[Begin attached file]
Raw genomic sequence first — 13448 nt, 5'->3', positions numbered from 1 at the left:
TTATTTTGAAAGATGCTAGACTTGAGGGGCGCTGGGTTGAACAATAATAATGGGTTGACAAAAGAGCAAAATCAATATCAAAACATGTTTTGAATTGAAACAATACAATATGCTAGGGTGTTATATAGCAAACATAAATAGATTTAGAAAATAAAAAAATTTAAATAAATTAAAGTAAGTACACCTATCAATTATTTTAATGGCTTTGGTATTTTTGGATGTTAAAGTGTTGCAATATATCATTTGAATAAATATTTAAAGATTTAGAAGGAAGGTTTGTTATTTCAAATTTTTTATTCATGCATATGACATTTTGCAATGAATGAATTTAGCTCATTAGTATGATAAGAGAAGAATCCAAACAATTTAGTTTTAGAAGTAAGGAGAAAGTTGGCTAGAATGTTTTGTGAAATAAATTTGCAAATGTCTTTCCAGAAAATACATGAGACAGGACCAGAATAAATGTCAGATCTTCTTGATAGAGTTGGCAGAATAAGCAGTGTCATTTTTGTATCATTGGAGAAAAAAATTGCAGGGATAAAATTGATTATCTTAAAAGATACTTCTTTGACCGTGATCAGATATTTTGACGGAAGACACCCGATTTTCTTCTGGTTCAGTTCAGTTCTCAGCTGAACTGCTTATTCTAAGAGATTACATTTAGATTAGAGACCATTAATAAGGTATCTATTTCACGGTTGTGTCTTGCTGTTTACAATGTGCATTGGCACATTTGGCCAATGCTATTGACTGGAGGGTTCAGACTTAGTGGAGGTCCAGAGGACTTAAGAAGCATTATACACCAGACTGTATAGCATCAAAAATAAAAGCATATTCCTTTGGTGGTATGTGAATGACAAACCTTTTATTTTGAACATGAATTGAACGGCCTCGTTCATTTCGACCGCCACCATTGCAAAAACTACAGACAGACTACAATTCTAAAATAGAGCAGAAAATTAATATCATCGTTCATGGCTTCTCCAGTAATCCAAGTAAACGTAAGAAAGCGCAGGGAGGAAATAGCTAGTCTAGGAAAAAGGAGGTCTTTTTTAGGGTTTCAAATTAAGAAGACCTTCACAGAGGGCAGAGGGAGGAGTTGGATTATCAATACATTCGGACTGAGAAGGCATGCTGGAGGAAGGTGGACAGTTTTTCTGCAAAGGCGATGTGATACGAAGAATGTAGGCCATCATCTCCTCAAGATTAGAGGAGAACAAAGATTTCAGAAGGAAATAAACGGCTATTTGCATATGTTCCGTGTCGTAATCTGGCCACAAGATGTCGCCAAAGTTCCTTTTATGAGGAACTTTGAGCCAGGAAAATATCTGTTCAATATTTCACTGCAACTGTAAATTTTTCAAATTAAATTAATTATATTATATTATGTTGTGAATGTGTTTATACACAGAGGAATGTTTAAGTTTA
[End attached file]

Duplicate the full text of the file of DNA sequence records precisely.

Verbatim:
Raw genomic sequence first — 13448 nt, 5'->3', positions numbered from 1 at the left:
TTATTTTGAAAGATGCTAGACTTGAGGGGCGCTGGGTTGAACAATAATAATGGGTTGACAAAAGAGCAAAATCAATATCAAAACATGTTTTGAATTGAAACAATACAATATGCTAGGGTGTTATATAGCAAACATAAATAGATTTAGAAAATAAAAAAATTTAAATAAATTAAAGTAAGTACACCTATCAATTATTTTAATGGCTTTGGTATTTTTGGATGTTAAAGTGTTGCAATATATCATTTGAATAAATATTTAAAGATTTAGAAGGAAGGTTTGTTATTTCAAATTTTTTATTCATGCATATGACATTTTGCAATGAATGAATTTAGCTCATTAGTATGATAAGAGAAGAATCCAAACAATTTAGTTTTAGAAGTAAGGAGAAAGTTGGCTAGAATGTTTTGTGAAATAAATTTGCAAATGTCTTTCCAGAAAATACATGAGACAGGACCAGAATAAATGTCAGATCTTCTTGATAGAGTTGGCAGAATAAGCAGTGTCATTTTTGTATCATTGGAGAAAAAAATTGCAGGGATAAAATTGATTATCTTAAAAGATACTTCTTTGACCGTGATCAGATATTTTGACGGAAGACACCCGATTTTCTTCTGGTTCAGTTCAGTTCTCAGCTGAACTGCTTATTCTAAGAGATTACATTTAGATTAGAGACCATTAATAAGGTATCTATTTCACGGTTGTGTCTTGCTGTTTACAATGTGCATTGGCACATTTGGCCAATGCTATTGACTGGAGGGTTCAGACTTAGTGGAGGTCCAGAGGACTTAAGAAGCATTATACACCAGACTGTATAGCATCAAAAATAAAAGCATATTCCTTTGGTGGTATGTGAATGACAAACCTTTTATTTTGAACATGAATTGAACGGCCTCGTTCATTTCGACCGCCACCATTGCAAAAACTACAGACAGACTACAATTCTAAAATAGAGCAGAAAATTAATATCATCGTTCATGGCTTCTCCAGTAATCCAAGTAAACGTAAGAAAGCGCAGGGAGGAAATAGCTAGTCTAGGAAAAAGGAGGTCTTTTTTAGGGTTTCAAATTAAGAAGACCTTCACAGAGGGCAGAGGGAGGAGTTGGATTATCAATACATTCGGACTGAGAAGGCATGCTGGAGGAAGGTGGACAGTTTTTCTGCAAAGGCGATGTGATACGAAGAATGTAGGCCATCATCTCCTCAAGATTAGAGGAGAACAAAGATTTCAGAAGGAAATAAACGGCTATTTGCATATGTTCCGTGTCGTAATCTGGCCACAAGATGTCGCCAAAGTTCCTTTTATGAGGAACTTTGAGCCAGGAAAATATCTGTTCAATATTTCACTGCAACTGTAAATTTTTCAAATTAAATTAATTATATTATATTATGTTGTGAATGTGTTTATACACAGAGGAATGTTTAAGTTTA